2 Thumbs down. I think that this is only my second attempt at a movie review. I can’t even recall what the other one was mainly because the world of Hollywood matters little to me. Non-the-less, here’s my problem(s) with the movie, “Flight” starring one of my favorite actors Denzel Washington.
As of late, I’ve been seeing a good number of posts, books, and even movies concerning the topic of , “identity.” The title for this post is a rip-off from one such comedy. I wouldn’t recommend that movie by the way. But one of my daughters was an “extra” in it so it was cool seeing here on the big screen
Some might make the argument that God is speaking to us about a topic that is important to Him. Others will maintain that Christian authors are merely trying to stay current with pop-culture. Whatever the reason might be for this sudden rise of material on the subject of identity, I for one am glad to see it out there. I will speak more about why I am glad at the end of this post.
Frank Viola has witten a wonderful, down-to-earth post about identity. In the post titled, “Who are you? Accepting your true identity,” Frank lists some 80 statements, taken right from Scripture, that speaks pointedly about our identity in Christ.
Here are just 6 of them:
You are the salt of the earth (Matthew 5:13).
You have been reconciled to God (2 Corinthians 5:18).
You have been accepted by God in the Beloved Son (Ephesians 1:6).
You are kept by the power of God (1 Corinthians 1:8).
You are in Christ’s hands out of which no one can pluck you out (John 10:28).
A lot of personal counseling occurs at Connections. Most of that time is spent helping people understand the good news of Jesus Christ. Often this means helping them to identify, forgive, and reconcile past emotional wounds that have caused them to have a skewed understanding of the work of Christ. Even in my Sunday-morning teaching, I seem to almost naturally turn toward sub-topics such as liberty, healing, and identity. I know for certain that when people begin to understand their true identity in Christ, most of their issues seem to go away on their own.
After reading Frank’s post, I can say that his list accomplish at least these 2 things:
- Identify what missinformation the reader may have about their relationship with Jesus Christ and,
- Give the reader a scriptural truth on which to stand
Read Frank’s post HERE
I often teach that if, “truth will set you free (Hohn 8:32),” that it stands to reason that a lie will result in bondage. Most of the people I counsel have been led to believe lies about their true identity As I stated early, By helping people understand the truth about their identity with Christ, the “issues” that they originally came to me about seem to take care of themselves.
From time-to-time I post an outline, of sorts, of what I believe The Lord is saying to His Body. This post is my most current list.
What this post is NOT is a detailed explanation of each point. Nor is this post intended to define, defend, or explain in any way the concepts of prophecy, discernment, or what I mean by, “God speaking.”
I was never a clock-watcher. I think that’s one reason I consistently excelled in the corporations I worked for. When I was in management, I thought very little of the, “clock-watcher.” I am speaking of that person who, some 30 minutes prior to their shift’s end, began to watch-the-clock in great anticipation for the signal indicating that, “it’s ok to leave now.” Normally those last 30 minutes were very unproductive.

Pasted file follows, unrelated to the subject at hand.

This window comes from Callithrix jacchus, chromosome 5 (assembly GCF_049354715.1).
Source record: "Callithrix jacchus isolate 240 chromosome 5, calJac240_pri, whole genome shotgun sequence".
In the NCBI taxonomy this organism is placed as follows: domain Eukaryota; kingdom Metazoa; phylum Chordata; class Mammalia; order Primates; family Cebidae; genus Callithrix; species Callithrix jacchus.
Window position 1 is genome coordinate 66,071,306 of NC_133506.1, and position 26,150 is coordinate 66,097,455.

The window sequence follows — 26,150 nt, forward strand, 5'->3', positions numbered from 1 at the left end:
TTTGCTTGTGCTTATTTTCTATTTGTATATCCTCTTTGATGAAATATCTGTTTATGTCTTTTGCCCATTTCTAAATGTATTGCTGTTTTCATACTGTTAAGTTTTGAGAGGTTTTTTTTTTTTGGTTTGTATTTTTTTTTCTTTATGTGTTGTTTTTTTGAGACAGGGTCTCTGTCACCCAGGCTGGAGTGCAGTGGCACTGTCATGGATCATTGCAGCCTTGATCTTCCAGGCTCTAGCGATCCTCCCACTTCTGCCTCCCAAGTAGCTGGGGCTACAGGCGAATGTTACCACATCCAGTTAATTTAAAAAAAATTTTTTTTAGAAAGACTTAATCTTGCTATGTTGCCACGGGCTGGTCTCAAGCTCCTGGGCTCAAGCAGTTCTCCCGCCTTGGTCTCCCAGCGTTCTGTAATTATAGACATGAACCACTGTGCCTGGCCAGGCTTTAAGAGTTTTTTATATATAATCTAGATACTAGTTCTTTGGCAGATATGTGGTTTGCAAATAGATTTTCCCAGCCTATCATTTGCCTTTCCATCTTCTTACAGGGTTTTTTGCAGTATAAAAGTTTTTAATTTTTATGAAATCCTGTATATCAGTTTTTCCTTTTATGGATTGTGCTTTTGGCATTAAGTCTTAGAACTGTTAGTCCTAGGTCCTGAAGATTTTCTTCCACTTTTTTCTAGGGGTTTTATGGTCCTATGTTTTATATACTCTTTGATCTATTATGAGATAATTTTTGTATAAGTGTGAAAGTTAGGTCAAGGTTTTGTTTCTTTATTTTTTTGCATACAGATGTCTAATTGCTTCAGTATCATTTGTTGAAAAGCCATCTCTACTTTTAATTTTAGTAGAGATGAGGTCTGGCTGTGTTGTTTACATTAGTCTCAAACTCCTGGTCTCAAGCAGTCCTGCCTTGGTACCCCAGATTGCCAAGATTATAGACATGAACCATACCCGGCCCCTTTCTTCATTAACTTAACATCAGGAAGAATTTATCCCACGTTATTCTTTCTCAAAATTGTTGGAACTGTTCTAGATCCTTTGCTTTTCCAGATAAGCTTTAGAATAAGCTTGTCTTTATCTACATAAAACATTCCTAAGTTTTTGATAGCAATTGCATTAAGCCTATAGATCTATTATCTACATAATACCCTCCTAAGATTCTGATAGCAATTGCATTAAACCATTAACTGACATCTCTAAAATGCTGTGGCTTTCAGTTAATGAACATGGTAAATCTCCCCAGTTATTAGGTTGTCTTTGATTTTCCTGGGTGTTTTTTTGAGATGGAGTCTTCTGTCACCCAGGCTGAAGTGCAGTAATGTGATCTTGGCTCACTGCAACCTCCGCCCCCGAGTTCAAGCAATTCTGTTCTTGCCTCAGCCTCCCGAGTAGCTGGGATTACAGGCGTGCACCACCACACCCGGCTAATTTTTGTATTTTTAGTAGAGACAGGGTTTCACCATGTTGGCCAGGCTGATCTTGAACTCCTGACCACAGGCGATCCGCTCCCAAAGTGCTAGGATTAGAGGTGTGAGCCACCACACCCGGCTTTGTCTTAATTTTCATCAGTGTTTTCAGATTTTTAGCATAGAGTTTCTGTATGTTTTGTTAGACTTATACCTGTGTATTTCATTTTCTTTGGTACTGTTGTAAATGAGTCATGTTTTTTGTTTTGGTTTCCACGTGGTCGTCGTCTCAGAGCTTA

Trust is built out of relationships. In the bible, such gems as peace and joy seem to come from developing a trust relationship with God. It also appears that this trust is only found in a long-term, an intimate, experiential relationship with Him.
Everywhere, we are hearing the immortal phrase, “Merry Christmas.” It is being shared by friends, family, and acquaintances. The closer the big day approaches the more frequent it will become. But what does it actually mean to wish someone, “Merry Christmas?” Is it simply the expected salutation of the season? Do we think of offering someone a “Merry Christmas” as our way of wishing them a time of joy, rest, peace and a fresh reflection on all the things that are good?
“Why did this happen?” “How could God, (if there is a God), allow this to happen?” Questions such as these are commonly asked after a tragedy. Whether it’s an untimely death, a natural disaster, or most recently an attack by a lunatic gunman, people long for answers when the unthinkable happens.
My “spiritual father” Dr. Farris Cox recently spoke at Connections. Farris has been instrumental at giving direction to Connections from the day we formed as a gathering. One of the things I have come to love and appreciate about him is that his guidance, and counsel always come from the scriptures as opposed to “great ideas” and/or current trends.
About 5-6 years ago, my overseer placed his hands on me, prayed for me, blessed me, and set me in as pastor of what was then New Covenant Church of Albany GA. To some of you, this language may sound very lethargic and unbiblical – and to a large degree I would concur. However, this post is not being written to define the workings of the New Testament, but rather a particular truth that has been winding its way through our local church body since that day.
This concludes the series, “My Top 5 Leadership Principles.” Parts 1-5 are linked below
“DO – hire the person before the skill set”
Leadership (as defines in the first post) normally searches and hires the brightest IT person, the most efficient cashier, or the most prestigious resume’. I submit if you are thinking in these terms you are potentially creating more problems than you are solutions. I promise that I will address those ”behind-the-scene” people. But humor for now as I illustrate my position.